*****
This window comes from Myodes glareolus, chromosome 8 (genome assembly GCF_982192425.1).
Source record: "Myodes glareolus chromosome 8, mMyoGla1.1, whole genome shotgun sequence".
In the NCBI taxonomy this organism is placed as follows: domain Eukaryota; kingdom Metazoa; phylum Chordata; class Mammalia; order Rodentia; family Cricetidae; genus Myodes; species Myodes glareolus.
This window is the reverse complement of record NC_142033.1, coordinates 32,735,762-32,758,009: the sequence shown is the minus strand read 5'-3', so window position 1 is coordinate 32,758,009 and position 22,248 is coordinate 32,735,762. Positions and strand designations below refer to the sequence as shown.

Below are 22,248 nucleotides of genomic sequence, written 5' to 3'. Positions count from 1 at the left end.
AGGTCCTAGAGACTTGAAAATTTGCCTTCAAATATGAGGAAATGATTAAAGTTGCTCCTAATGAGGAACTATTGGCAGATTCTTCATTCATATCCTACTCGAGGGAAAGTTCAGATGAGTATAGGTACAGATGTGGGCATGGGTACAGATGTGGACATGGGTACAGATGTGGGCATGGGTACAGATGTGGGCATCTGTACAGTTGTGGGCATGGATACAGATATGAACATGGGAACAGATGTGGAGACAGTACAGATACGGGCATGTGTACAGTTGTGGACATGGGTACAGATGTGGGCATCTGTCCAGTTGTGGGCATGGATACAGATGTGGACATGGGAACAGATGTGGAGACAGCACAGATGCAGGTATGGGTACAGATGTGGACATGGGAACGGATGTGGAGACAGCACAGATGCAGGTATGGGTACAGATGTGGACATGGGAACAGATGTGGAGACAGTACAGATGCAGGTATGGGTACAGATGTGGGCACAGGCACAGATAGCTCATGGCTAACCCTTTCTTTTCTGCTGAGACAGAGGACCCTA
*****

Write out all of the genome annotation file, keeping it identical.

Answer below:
This window comes from Myodes glareolus, chromosome 8 (genome assembly GCF_982192425.1).
Source record: "Myodes glareolus chromosome 8, mMyoGla1.1, whole genome shotgun sequence".
In the NCBI taxonomy this organism is placed as follows: domain Eukaryota; kingdom Metazoa; phylum Chordata; class Mammalia; order Rodentia; family Cricetidae; genus Myodes; species Myodes glareolus.
This window is the reverse complement of record NC_142033.1, coordinates 32,735,762-32,758,009: the sequence shown is the minus strand read 5'-3', so window position 1 is coordinate 32,758,009 and position 22,248 is coordinate 32,735,762. Positions and strand designations below refer to the sequence as shown.

Below are 22,248 nucleotides of genomic sequence, written 5' to 3'. Positions count from 1 at the left end.
AGGTCCTAGAGACTTGAAAATTTGCCTTCAAATATGAGGAAATGATTAAAGTTGCTCCTAATGAGGAACTATTGGCAGATTCTTCATTCATATCCTACTCGAGGGAAAGTTCAGATGAGTATAGGTACAGATGTGGGCATGGGTACAGATGTGGACATGGGTACAGATGTGGGCATGGGTACAGATGTGGGCATCTGTACAGTTGTGGGCATGGATACAGATATGAACATGGGAACAGATGTGGAGACAGTACAGATACGGGCATGTGTACAGTTGTGGACATGGGTACAGATGTGGGCATCTGTCCAGTTGTGGGCATGGATACAGATGTGGACATGGGAACAGATGTGGAGACAGCACAGATGCAGGTATGGGTACAGATGTGGACATGGGAACGGATGTGGAGACAGCACAGATGCAGGTATGGGTACAGATGTGGACATGGGAACAGATGTGGAGACAGTACAGATGCAGGTATGGGTACAGATGTGGGCACAGGCACAGATAGCTCATGGCTAACCCTTTCTTTTCTGCTGAGACAGAGGACCCTA